The further you progress into the game, the more power-ups and block configurations you unlock, adding a bit of variety as you play. With 120 levels, the adventure mode is pretty lengthy, and you can even play a co-op game with a friend. TiQal's not a bad game, but it's just one more entry in a genre that has already flooded Live Arcade. It's only worth the 800 points if you're absolutely dying for another puzzle game.

Mr. Driller Online

Developer: Namco Bandai

Publisher: Namco Bandai

Price: 800 Microsoft Points

Originally appeared on: N/A

RECOMMENDATION: Try It

Hey, what do you know? Another puzzle game! At least Mr. Driller has a bit of history behind it, and the game's bright pastels and "Powerpuff Girls"-esque sense of design help it stand out from the countless other puzzle games on Live Arcade. The original Mr. Driller was released on the PlayStation and Dreamcast back in 2000 (an arcade version hit in '99), and there have been multiple sequels since. Although Namco also has a nasty habit of keeping the best titles in the series as Japan-only releases.

The game is a puzzle-centric take on Namco's classic, Dig Dug. Actually, in the Driller storyline, Susumu Hori, the titular Mr. Driller, is the son of Dig Dug's hero. The goal is to simply burrow down through a seemingly endless pile of colored blocks. As you drill, the blocks that rest on top of the ones that you destroy will collapse. If the falling blocks connect with others of the same color in a group of four or more, they'll disappear. This can result in some huge chains, which is good for your score, but potentially deadly for you. Those falling blocks can be deadly if they land on you, you see. Another threat comes in the form of the lack of oxygen underground. You'll have to constantly be on the lookout for oxygen capsules to refill your rapidly draining air supply.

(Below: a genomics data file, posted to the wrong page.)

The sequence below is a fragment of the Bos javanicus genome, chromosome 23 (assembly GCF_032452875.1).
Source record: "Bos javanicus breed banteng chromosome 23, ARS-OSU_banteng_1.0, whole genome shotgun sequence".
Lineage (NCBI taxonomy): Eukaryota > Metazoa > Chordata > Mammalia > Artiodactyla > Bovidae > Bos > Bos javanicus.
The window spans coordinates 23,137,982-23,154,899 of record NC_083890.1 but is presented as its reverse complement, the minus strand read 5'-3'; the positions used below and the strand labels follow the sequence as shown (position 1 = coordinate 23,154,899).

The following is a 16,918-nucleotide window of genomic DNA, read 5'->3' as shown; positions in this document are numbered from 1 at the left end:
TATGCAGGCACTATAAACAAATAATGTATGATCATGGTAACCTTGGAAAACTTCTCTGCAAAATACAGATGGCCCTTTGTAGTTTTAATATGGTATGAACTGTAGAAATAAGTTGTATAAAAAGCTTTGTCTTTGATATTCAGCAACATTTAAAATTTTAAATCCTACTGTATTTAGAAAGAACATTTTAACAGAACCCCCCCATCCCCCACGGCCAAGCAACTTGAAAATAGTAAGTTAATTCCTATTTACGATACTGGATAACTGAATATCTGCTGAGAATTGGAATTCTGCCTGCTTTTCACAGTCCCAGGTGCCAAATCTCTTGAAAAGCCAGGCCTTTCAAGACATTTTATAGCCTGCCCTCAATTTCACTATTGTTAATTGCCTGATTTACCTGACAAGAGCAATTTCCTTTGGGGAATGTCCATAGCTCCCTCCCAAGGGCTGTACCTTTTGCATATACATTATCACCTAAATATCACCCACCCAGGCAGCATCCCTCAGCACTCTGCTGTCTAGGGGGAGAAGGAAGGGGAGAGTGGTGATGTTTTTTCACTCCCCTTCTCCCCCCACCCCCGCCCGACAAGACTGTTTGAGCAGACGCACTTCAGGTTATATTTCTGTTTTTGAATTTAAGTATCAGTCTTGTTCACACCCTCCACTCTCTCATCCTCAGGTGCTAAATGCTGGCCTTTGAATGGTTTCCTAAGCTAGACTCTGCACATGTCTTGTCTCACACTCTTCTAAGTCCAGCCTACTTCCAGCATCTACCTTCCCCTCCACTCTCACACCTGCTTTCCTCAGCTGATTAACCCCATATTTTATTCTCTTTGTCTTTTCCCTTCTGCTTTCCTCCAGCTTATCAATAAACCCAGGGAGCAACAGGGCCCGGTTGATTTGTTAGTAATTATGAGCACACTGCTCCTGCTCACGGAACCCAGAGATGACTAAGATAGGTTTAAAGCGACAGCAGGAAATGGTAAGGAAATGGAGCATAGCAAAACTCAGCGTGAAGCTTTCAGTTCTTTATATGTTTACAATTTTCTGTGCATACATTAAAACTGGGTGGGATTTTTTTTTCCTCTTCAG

Mr. Driller is a fantastic game, and much more challenging than its cutesy appearance would have you think. Although MDO lacks some of the more involved modes in some of the more recent titles in the series, the arcade mode is quite fun and the Quest mode adds an extra bit of challenge by forcing you to fulfill specific goals as you dig downward.

The gameplay graphics look rather dull and blurry compared to the hi-res border that surrounds the screen. It would have been nice if Namco had created a completely high-definition version of the game. Even worse, however, is the fact that the online mode is completely busted. Despite having a couple of promising modes -- a standard vs. race and a tag team battle -- the game's online component is rendered unplayable thanks to insulting amounts of lag. Given that the game's name is Mr. Driller Online, you would think that Namco would have bothered testing the online mode before launching the game.

Despite the greatness of the series, it's impossible to fully recommend Mr. Driller Online. The single-player mode is definitely a treat, despite the lackluster graphics, but the useless online mode takes away a lot of the game's value. If Namco Bandai gets a patch released that fixes things, then you can bump this score up to "Buy It." As it stands now, however, only the most dedicated Driller fans should bother.